Published by Houghton Mifflin Harcourt on June 9, 2015
Genres: Education, Family & Relationships, General, Gifted, Nuclear, Parenting, Physics, Science, Special Education
Source: I received a copy of this book from the publisher via NetGalley for review consideration.
Source: I received a copy of this book from the publisher for review consideration.
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How an American teenager became the youngest person ever to build a working nuclear fusion reactor. By the age of nine, Taylor Wilson had mastered the science of rocket propulsion. At eleven, his grandmother’s cancer diagnosis drove him to investigate new ways to produce medical isotopes. And by fourteen, Wilson had built a 500-million-degree reactor and become the youngest person in history to achieve nuclear fusion. How could someone so young achieve so much, and what can Wilson’s story teach parents and teachers about how to support high-achieving kids? In The Boy Who Played with Fusion, science journalist Tom Clynes narrates Taylor Wilson’s extraordinary journey—from his Arkansas home where his parents fully supported his intellectual passions, to a unique Reno, Nevada, public high school just for academic superstars, to the present, when now nineteen-year-old Wilson is winning international science competitions with devices designed to prevent terrorists from shipping radioactive material into the country. Along the way, Clynes reveals how our education system shortchanges gifted students, and what we can do to fix it.
You guys. There are self-taught amateur scientists out there playing with nuclear fusion. In their home labs. That is altogether badass and…terrifying. Mostly badass! The Boy Who Played with Fusion tells the story of one of these nuclear enthusiasts, a 14-year-old kid from Arkansas named Taylor Wilson, who in 2008 became the youngest person to fuse the atom (until 13-year-old Jamie Edwards did so last year).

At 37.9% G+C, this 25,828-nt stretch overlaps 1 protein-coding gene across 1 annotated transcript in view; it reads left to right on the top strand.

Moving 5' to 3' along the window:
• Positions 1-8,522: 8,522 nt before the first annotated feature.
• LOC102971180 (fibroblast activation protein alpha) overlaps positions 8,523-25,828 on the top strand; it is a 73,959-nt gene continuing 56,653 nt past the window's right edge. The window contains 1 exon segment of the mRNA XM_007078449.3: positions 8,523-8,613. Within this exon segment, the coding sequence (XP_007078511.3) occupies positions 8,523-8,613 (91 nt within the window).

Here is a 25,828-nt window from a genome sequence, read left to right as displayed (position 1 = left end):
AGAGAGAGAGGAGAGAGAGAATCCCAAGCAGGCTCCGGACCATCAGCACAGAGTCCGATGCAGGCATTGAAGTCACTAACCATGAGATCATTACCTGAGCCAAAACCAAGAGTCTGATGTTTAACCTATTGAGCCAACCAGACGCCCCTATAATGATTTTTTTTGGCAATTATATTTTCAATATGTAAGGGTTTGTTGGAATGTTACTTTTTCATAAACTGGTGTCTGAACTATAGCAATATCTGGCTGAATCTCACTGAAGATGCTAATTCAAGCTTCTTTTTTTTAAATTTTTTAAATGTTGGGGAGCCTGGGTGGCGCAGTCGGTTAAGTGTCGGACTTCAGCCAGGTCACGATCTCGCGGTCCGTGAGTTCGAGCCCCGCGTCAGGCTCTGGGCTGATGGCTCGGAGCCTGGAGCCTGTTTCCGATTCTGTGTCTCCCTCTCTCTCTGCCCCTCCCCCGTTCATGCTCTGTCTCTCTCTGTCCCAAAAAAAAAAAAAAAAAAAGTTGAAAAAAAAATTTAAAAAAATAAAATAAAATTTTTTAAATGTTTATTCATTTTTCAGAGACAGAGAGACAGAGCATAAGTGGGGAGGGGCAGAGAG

This book is an incredible page-turner—narrative non-fiction at its best, the perfect balance of interesting facts and a personal story. It’s completely engaging, one of those books that takes you down endless (but related) rabbit trails. I was forever pausing to Google for more information on all sorts of things (especially the radium craze of the early 1900s) and to add more books to my TBR list. And I was touched by how the death of his grandmother inspired Taylor to dream up ways his research can help others.
As far as insights into the ways “our education system shortchanges gifted children,” I was left wanting a little more. Commentary was scattered throughout, but it didn’t come together—and even then, somewhat loosely—until the very end of the book. “What we can do to fix it” ultimately felt like another utopian ideal, one that would still require a certain level of privilege in order to attain it. I actually don’t feel like this was the author’s fault, for a number of reasons. Mostly, I don’t think there was the necessary space to include much more about such a complex topic, but what was there was important to telling Taylor’s story.
So, I wasn’t left with a hopeful feeling about the state of education in our country, but I did feel inspired. Pick up The Boy Who Played with Fusion for its fascinating science and its human interest story appeal, and you won’t be disappointed!